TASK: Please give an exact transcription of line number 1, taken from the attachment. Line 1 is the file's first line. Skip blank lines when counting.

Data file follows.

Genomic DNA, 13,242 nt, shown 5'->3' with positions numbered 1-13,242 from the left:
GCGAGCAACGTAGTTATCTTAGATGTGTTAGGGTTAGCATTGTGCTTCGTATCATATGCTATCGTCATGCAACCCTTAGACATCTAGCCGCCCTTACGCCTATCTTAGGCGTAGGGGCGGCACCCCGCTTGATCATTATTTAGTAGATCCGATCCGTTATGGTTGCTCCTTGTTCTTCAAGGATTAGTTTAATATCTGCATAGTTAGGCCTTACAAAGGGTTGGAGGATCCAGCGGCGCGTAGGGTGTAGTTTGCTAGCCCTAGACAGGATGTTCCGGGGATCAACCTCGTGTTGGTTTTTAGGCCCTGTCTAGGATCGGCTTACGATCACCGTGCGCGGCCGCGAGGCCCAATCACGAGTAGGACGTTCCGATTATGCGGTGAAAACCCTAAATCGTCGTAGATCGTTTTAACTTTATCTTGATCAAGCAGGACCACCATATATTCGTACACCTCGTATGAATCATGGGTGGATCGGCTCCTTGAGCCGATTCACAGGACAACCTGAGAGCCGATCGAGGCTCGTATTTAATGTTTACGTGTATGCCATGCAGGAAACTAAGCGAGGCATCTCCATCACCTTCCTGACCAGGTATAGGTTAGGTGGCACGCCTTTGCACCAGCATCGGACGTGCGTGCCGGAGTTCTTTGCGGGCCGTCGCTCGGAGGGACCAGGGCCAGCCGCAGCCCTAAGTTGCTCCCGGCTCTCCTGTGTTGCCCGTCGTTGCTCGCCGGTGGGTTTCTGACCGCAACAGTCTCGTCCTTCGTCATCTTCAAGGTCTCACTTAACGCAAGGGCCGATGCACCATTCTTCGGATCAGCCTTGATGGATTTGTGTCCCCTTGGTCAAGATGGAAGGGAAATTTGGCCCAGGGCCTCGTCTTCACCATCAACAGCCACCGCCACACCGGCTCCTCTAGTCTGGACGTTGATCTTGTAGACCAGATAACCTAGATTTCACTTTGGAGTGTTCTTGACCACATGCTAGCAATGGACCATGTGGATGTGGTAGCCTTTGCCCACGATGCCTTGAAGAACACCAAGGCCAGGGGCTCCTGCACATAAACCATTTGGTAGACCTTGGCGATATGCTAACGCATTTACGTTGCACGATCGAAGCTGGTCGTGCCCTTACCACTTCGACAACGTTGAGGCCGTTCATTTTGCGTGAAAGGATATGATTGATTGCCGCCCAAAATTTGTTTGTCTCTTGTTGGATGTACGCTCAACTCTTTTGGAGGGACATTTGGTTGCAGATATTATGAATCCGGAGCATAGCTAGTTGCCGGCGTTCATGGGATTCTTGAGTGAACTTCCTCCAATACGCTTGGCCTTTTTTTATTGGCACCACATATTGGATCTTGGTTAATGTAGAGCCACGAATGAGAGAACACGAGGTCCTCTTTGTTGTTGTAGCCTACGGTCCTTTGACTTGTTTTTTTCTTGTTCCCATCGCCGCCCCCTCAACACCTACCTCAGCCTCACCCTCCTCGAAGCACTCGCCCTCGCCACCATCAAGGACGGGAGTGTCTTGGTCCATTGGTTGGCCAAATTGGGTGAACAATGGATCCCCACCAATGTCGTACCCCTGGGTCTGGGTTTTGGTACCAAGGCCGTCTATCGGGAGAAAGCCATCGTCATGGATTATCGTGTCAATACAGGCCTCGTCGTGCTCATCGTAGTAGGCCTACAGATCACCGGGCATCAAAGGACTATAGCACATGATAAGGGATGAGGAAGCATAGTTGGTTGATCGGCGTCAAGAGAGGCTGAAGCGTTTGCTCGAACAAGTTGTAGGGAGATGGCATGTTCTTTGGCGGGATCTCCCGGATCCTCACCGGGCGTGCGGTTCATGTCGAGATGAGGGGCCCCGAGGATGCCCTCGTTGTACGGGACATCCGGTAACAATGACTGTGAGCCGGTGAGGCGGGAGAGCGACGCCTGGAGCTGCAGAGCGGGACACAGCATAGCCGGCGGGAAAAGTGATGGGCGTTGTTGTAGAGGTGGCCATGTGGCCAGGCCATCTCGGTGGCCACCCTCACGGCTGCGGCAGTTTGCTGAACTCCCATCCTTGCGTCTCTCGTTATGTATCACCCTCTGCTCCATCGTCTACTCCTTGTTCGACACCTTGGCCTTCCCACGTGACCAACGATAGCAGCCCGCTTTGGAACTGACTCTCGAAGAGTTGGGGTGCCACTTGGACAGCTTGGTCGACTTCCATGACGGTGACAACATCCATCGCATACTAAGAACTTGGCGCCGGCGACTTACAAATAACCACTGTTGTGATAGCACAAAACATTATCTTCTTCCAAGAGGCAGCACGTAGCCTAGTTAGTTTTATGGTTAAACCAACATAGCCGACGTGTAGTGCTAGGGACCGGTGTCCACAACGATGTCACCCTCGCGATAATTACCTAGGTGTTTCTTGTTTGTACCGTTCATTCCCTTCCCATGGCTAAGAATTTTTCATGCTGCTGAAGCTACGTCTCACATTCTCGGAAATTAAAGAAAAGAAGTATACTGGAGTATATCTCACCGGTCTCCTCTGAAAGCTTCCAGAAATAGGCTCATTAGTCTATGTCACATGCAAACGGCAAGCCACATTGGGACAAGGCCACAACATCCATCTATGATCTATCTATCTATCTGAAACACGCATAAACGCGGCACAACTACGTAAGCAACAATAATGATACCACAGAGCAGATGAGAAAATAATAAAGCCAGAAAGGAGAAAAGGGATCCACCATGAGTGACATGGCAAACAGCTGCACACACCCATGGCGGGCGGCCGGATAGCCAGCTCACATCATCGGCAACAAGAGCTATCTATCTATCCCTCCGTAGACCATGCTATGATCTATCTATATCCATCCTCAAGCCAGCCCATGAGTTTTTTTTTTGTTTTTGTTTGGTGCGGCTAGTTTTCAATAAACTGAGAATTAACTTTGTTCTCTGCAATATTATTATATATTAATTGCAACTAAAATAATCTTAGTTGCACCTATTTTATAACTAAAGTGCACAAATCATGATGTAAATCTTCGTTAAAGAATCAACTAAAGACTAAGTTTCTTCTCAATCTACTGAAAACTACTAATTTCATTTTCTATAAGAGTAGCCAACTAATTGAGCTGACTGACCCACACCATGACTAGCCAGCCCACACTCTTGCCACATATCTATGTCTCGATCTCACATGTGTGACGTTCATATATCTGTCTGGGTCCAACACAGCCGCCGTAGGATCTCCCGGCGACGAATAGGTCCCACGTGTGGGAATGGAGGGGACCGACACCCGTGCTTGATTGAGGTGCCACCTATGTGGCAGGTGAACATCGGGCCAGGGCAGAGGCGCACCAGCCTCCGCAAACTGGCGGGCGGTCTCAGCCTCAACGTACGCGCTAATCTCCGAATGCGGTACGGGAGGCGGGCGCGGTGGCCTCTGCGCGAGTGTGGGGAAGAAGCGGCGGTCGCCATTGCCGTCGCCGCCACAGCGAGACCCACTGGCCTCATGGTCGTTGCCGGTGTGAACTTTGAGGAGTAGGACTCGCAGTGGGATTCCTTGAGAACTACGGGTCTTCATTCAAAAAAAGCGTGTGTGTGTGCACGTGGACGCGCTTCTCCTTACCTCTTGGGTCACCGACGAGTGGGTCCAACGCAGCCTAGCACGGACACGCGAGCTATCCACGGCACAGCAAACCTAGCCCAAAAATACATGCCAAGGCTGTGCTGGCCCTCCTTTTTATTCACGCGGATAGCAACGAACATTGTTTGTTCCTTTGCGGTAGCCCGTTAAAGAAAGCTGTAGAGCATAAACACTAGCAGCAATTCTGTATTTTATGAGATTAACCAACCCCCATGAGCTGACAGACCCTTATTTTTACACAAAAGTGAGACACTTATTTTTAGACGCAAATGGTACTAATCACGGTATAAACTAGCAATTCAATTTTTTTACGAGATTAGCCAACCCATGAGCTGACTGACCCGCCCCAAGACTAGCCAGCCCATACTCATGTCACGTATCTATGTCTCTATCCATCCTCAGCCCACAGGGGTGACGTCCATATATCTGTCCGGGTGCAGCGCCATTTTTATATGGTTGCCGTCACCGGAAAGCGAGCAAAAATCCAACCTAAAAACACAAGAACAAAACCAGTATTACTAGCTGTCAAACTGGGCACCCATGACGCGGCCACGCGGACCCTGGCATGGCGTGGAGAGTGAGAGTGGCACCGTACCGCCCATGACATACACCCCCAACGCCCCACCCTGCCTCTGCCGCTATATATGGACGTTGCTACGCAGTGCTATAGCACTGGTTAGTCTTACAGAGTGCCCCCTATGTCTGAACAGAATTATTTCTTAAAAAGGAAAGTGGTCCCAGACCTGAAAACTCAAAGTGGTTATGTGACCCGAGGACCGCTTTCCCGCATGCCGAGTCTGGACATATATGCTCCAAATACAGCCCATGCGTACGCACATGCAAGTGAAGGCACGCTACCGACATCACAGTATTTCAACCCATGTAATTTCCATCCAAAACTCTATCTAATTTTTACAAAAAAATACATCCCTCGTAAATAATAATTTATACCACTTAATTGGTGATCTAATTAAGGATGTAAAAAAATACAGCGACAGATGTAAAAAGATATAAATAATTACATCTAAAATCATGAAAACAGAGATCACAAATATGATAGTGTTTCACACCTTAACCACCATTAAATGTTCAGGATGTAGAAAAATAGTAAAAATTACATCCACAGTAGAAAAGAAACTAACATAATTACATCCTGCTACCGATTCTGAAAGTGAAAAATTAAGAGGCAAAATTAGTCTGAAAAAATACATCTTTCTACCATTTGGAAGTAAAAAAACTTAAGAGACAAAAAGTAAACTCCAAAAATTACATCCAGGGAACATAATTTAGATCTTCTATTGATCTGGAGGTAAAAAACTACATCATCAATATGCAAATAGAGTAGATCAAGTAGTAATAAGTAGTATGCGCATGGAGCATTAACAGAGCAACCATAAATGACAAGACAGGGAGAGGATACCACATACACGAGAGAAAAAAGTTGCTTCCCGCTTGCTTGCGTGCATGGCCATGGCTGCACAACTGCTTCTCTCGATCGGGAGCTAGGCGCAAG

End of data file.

Genomic DNA, 13,242 nt, shown 5'->3' with positions numbered 1-13,242 from the left: